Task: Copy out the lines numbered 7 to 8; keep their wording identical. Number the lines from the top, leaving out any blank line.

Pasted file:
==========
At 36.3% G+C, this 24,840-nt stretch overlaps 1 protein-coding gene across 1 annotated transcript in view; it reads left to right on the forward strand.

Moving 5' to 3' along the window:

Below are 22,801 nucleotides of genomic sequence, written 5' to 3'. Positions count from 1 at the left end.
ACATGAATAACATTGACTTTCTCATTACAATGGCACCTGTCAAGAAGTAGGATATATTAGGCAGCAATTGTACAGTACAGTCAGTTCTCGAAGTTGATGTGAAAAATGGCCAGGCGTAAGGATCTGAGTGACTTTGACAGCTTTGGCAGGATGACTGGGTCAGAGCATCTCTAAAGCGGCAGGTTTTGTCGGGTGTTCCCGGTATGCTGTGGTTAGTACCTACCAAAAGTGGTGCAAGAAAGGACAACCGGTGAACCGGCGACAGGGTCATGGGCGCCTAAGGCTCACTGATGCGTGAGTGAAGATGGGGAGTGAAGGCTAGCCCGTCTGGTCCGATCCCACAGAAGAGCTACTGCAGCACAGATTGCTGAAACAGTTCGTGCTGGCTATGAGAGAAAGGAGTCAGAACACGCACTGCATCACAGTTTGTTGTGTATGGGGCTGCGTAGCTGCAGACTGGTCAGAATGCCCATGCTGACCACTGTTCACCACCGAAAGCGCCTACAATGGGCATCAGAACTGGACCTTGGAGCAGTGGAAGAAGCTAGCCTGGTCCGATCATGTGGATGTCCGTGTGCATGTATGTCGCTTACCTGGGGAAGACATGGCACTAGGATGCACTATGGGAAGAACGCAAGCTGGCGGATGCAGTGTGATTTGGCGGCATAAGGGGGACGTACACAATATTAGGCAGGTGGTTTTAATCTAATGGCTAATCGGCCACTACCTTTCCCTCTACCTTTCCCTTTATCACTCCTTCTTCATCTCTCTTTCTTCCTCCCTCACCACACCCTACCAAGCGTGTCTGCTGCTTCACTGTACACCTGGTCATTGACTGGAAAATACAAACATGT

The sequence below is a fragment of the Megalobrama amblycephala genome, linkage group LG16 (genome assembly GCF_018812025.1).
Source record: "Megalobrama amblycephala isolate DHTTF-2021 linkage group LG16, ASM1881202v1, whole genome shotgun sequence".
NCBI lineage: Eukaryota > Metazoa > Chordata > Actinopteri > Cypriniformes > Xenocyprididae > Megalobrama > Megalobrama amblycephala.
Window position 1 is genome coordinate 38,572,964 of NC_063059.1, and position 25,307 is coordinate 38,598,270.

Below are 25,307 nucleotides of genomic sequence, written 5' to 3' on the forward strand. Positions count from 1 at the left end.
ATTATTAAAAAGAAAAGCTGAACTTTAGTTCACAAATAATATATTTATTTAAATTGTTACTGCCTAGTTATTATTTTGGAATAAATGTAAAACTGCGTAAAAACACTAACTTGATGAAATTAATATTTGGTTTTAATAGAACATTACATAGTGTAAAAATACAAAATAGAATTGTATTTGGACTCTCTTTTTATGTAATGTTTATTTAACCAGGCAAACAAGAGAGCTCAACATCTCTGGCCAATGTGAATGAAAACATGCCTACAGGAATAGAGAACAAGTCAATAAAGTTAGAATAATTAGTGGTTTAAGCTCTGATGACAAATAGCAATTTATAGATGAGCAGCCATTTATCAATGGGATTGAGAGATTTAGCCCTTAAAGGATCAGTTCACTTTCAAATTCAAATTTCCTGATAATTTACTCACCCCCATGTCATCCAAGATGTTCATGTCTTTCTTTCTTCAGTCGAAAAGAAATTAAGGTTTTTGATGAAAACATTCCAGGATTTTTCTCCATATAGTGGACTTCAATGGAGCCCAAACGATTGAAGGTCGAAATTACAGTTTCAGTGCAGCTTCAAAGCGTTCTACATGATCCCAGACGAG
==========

NCBI lineage: Eukaryota > Metazoa > Chordata > Actinopteri > Cypriniformes > Xenocyprididae > Megalobrama > Megalobrama amblycephala.
Window position 1 is genome coordinate 38,572,964 of NC_063059.1, and position 25,307 is coordinate 38,598,270.